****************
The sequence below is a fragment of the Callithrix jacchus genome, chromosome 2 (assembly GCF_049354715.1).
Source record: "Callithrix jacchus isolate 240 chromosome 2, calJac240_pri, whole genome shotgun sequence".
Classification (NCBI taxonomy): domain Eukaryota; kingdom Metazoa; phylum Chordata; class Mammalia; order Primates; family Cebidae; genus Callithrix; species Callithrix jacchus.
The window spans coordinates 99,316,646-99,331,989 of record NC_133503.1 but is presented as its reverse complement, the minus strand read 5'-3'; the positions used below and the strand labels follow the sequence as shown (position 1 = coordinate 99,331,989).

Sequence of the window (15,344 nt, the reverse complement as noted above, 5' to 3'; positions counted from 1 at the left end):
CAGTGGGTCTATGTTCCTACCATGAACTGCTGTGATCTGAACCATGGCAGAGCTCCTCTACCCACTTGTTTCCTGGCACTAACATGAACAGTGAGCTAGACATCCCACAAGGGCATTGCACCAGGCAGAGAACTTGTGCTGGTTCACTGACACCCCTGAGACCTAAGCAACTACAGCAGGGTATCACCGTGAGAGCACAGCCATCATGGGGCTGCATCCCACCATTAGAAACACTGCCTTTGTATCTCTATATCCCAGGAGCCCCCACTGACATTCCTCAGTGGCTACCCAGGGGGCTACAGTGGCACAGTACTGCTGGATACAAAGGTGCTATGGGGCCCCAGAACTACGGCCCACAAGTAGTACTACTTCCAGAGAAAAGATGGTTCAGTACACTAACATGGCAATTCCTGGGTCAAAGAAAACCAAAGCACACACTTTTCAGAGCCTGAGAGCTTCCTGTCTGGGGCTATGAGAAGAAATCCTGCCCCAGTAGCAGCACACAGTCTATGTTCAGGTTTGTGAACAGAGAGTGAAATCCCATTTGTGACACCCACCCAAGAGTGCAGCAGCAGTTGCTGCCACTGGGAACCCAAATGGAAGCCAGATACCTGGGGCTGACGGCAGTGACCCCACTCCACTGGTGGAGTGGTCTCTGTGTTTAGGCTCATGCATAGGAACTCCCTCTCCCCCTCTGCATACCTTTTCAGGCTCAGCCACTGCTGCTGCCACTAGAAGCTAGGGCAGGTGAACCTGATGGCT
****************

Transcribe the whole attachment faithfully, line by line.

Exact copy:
The sequence below is a fragment of the Callithrix jacchus genome, chromosome 2 (assembly GCF_049354715.1).
Source record: "Callithrix jacchus isolate 240 chromosome 2, calJac240_pri, whole genome shotgun sequence".
Classification (NCBI taxonomy): domain Eukaryota; kingdom Metazoa; phylum Chordata; class Mammalia; order Primates; family Cebidae; genus Callithrix; species Callithrix jacchus.
The window spans coordinates 99,316,646-99,331,989 of record NC_133503.1 but is presented as its reverse complement, the minus strand read 5'-3'; the positions used below and the strand labels follow the sequence as shown (position 1 = coordinate 99,331,989).

Sequence of the window (15,344 nt, the reverse complement as noted above, 5' to 3'; positions counted from 1 at the left end):
CAGTGGGTCTATGTTCCTACCATGAACTGCTGTGATCTGAACCATGGCAGAGCTCCTCTACCCACTTGTTTCCTGGCACTAACATGAACAGTGAGCTAGACATCCCACAAGGGCATTGCACCAGGCAGAGAACTTGTGCTGGTTCACTGACACCCCTGAGACCTAAGCAACTACAGCAGGGTATCACCGTGAGAGCACAGCCATCATGGGGCTGCATCCCACCATTAGAAACACTGCCTTTGTATCTCTATATCCCAGGAGCCCCCACTGACATTCCTCAGTGGCTACCCAGGGGGCTACAGTGGCACAGTACTGCTGGATACAAAGGTGCTATGGGGCCCCAGAACTACGGCCCACAAGTAGTACTACTTCCAGAGAAAAGATGGTTCAGTACACTAACATGGCAATTCCTGGGTCAAAGAAAACCAAAGCACACACTTTTCAGAGCCTGAGAGCTTCCTGTCTGGGGCTATGAGAAGAAATCCTGCCCCAGTAGCAGCACACAGTCTATGTTCAGGTTTGTGAACAGAGAGTGAAATCCCATTTGTGACACCCACCCAAGAGTGCAGCAGCAGTTGCTGCCACTGGGAACCCAAATGGAAGCCAGATACCTGGGGCTGACGGCAGTGACCCCACTCCACTGGTGGAGTGGTCTCTGTGTTTAGGCTCATGCATAGGAACTCCCTCTCCCCCTCTGCATACCTTTTCAGGCTCAGCCACTGCTGCTGCCACTAGAAGCTAGGGCAGGTGAACCTGATGGCT